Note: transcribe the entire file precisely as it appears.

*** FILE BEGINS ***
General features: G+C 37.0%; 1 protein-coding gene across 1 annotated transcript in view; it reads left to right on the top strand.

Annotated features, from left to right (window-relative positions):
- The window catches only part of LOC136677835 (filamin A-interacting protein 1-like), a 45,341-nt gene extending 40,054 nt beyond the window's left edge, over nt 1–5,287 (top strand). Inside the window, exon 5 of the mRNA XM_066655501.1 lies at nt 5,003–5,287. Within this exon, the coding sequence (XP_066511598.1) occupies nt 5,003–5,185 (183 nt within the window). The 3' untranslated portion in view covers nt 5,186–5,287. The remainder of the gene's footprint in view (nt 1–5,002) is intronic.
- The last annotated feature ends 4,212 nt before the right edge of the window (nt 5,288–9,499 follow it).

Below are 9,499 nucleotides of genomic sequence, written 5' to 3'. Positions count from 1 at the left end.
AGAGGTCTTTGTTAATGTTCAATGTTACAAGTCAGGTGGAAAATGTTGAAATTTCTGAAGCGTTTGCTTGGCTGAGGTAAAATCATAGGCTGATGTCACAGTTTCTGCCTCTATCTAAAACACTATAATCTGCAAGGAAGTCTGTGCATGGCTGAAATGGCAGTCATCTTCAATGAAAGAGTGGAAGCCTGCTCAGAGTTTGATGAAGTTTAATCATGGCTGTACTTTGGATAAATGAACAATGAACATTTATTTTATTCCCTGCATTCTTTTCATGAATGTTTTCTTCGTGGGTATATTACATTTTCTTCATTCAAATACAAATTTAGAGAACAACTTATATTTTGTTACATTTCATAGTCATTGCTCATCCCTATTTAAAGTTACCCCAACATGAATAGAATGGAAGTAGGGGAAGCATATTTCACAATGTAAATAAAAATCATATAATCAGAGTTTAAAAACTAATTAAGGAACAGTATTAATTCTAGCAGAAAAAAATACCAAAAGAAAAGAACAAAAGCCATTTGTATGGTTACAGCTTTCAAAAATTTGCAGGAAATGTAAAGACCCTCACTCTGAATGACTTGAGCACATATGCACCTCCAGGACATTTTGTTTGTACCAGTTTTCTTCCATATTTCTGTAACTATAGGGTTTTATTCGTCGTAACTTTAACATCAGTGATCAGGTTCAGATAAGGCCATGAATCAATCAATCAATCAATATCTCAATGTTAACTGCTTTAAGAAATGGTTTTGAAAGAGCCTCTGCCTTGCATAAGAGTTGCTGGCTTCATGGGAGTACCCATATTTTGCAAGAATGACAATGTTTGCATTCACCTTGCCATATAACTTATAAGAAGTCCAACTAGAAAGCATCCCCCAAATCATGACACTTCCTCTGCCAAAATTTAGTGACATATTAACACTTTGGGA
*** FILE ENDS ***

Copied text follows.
General features: G+C 37.0%; 1 protein-coding gene across 1 annotated transcript in view; it reads left to right on the top strand.

Annotated features, from left to right (window-relative positions):
- The window catches only part of LOC136677835 (filamin A-interacting protein 1-like), a 45,341-nt gene extending 40,054 nt beyond the window's left edge, over nt 1–5,287 (top strand). Inside the window, exon 5 of the mRNA XM_066655501.1 lies at nt 5,003–5,287. Within this exon, the coding sequence (XP_066511598.1) occupies nt 5,003–5,185 (183 nt within the window). The 3' untranslated portion in view covers nt 5,186–5,287. The remainder of the gene's footprint in view (nt 1–5,002) is intronic.
- The last annotated feature ends 4,212 nt before the right edge of the window (nt 5,288–9,499 follow it).

Below are 9,499 nucleotides of genomic sequence, written 5' to 3'. Positions count from 1 at the left end.
AGAGGTCTTTGTTAATGTTCAATGTTACAAGTCAGGTGGAAAATGTTGAAATTTCTGAAGCGTTTGCTTGGCTGAGGTAAAATCATAGGCTGATGTCACAGTTTCTGCCTCTATCTAAAACACTATAATCTGCAAGGAAGTCTGTGCATGGCTGAAATGGCAGTCATCTTCAATGAAAGAGTGGAAGCCTGCTCAGAGTTTGATGAAGTTTAATCATGGCTGTACTTTGGATAAATGAACAATGAACATTTATTTTATTCCCTGCATTCTTTTCATGAATGTTTTCTTCGTGGGTATATTACATTTTCTTCATTCAAATACAAATTTAGAGAACAACTTATATTTTGTTACATTTCATAGTCATTGCTCATCCCTATTTAAAGTTACCCCAACATGAATAGAATGGAAGTAGGGGAAGCATATTTCACAATGTAAATAAAAATCATATAATCAGAGTTTAAAAACTAATTAAGGAACAGTATTAATTCTAGCAGAAAAAAATACCAAAAGAAAAGAACAAAAGCCATTTGTATGGTTACAGCTTTCAAAAATTTGCAGGAAATGTAAAGACCCTCACTCTGAATGACTTGAGCACATATGCACCTCCAGGACATTTTGTTTGTACCAGTTTTCTTCCATATTTCTGTAACTATAGGGTTTTATTCGTCGTAACTTTAACATCAGTGATCAGGTTCAGATAAGGCCATGAATCAATCAATCAATCAATATCTCAATGTTAACTGCTTTAAGAAATGGTTTTGAAAGAGCCTCTGCCTTGCATAAGAGTTGCTGGCTTCATGGGAGTACCCATATTTTGCAAGAATGACAATGTTTGCATTCACCTTGCCATATAACTTATAAGAAGTCCAACTAGAAAGCATCCCCCAAATCATGACACTTCCTCTGCCAAAATTTAGTGACATATTAACACTTTGGGA